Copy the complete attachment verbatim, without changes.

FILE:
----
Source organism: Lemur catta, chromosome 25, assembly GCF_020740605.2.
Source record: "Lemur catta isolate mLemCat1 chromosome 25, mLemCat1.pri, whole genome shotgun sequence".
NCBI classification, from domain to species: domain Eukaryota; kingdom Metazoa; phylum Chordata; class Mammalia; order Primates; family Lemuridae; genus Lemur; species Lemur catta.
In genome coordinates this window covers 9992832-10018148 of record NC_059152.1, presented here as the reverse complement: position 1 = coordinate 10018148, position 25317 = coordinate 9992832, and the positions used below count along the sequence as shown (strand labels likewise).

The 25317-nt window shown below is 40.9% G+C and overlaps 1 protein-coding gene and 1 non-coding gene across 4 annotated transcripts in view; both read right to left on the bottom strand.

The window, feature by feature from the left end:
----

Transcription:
Source organism: Lemur catta, chromosome 25, assembly GCF_020740605.2.
Source record: "Lemur catta isolate mLemCat1 chromosome 25, mLemCat1.pri, whole genome shotgun sequence".
NCBI classification, from domain to species: domain Eukaryota; kingdom Metazoa; phylum Chordata; class Mammalia; order Primates; family Lemuridae; genus Lemur; species Lemur catta.
In genome coordinates this window covers 9992832-10018148 of record NC_059152.1, presented here as the reverse complement: position 1 = coordinate 10018148, position 25317 = coordinate 9992832, and the positions used below count along the sequence as shown (strand labels likewise).

The 25317-nt window shown below is 40.9% G+C and overlaps 1 protein-coding gene and 1 non-coding gene across 4 annotated transcripts in view; both read right to left on the bottom strand.

The window, feature by feature from the left end: